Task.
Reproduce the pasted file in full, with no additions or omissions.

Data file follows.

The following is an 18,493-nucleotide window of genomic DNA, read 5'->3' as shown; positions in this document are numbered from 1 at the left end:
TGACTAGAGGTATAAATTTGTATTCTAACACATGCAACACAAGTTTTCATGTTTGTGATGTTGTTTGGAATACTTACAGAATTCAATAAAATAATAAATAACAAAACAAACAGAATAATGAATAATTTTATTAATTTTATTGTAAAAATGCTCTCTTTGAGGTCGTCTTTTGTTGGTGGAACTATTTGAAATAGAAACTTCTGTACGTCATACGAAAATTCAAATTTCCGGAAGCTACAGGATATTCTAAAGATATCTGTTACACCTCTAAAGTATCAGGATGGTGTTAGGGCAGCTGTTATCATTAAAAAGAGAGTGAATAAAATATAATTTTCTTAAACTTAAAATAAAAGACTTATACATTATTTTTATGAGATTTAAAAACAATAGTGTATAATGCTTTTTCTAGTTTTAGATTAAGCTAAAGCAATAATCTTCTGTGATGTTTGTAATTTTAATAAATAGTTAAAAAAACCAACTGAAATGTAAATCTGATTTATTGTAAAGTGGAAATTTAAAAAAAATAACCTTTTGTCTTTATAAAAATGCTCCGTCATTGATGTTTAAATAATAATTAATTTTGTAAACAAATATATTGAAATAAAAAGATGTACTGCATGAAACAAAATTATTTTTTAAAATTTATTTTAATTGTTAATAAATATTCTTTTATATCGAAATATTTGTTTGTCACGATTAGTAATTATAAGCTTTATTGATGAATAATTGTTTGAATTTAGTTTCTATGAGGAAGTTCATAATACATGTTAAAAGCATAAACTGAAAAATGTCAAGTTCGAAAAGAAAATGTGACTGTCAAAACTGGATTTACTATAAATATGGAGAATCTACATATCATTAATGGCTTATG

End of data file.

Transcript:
The following is an 18,493-nucleotide window of genomic DNA, read 5'->3' as shown; positions in this document are numbered from 1 at the left end:
TGACTAGAGGTATAAATTTGTATTCTAACACATGCAACACAAGTTTTCATGTTTGTGATGTTGTTTGGAATACTTACAGAATTCAATAAAATAATAAATAACAAAACAAACAGAATAATGAATAATTTTATTAATTTTATTGTAAAAATGCTCTCTTTGAGGTCGTCTTTTGTTGGTGGAACTATTTGAAATAGAAACTTCTGTACGTCATACGAAAATTCAAATTTCCGGAAGCTACAGGATATTCTAAAGATATCTGTTACACCTCTAAAGTATCAGGATGGTGTTAGGGCAGCTGTTATCATTAAAAAGAGAGTGAATAAAATATAATTTTCTTAAACTTAAAATAAAAGACTTATACATTATTTTTATGAGATTTAAAAACAATAGTGTATAATGCTTTTTCTAGTTTTAGATTAAGCTAAAGCAATAATCTTCTGTGATGTTTGTAATTTTAATAAATAGTTAAAAAAACCAACTGAAATGTAAATCTGATTTATTGTAAAGTGGAAATTTAAAAAAAATAACCTTTTGTCTTTATAAAAATGCTCCGTCATTGATGTTTAAATAATAATTAATTTTGTAAACAAATATATTGAAATAAAAAGATGTACTGCATGAAACAAAATTATTTTTTAAAATTTATTTTAATTGTTAATAAATATTCTTTTATATCGAAATATTTGTTTGTCACGATTAGTAATTATAAGCTTTATTGATGAATAATTGTTTGAATTTAGTTTCTATGAGGAAGTTCATAATACATGTTAAAAGCATAAACTGAAAAATGTCAAGTTCGAAAAGAAAATGTGACTGTCAAAACTGGATTTACTATAAATATGGAGAATCTACATATCATTAATGGCTTATG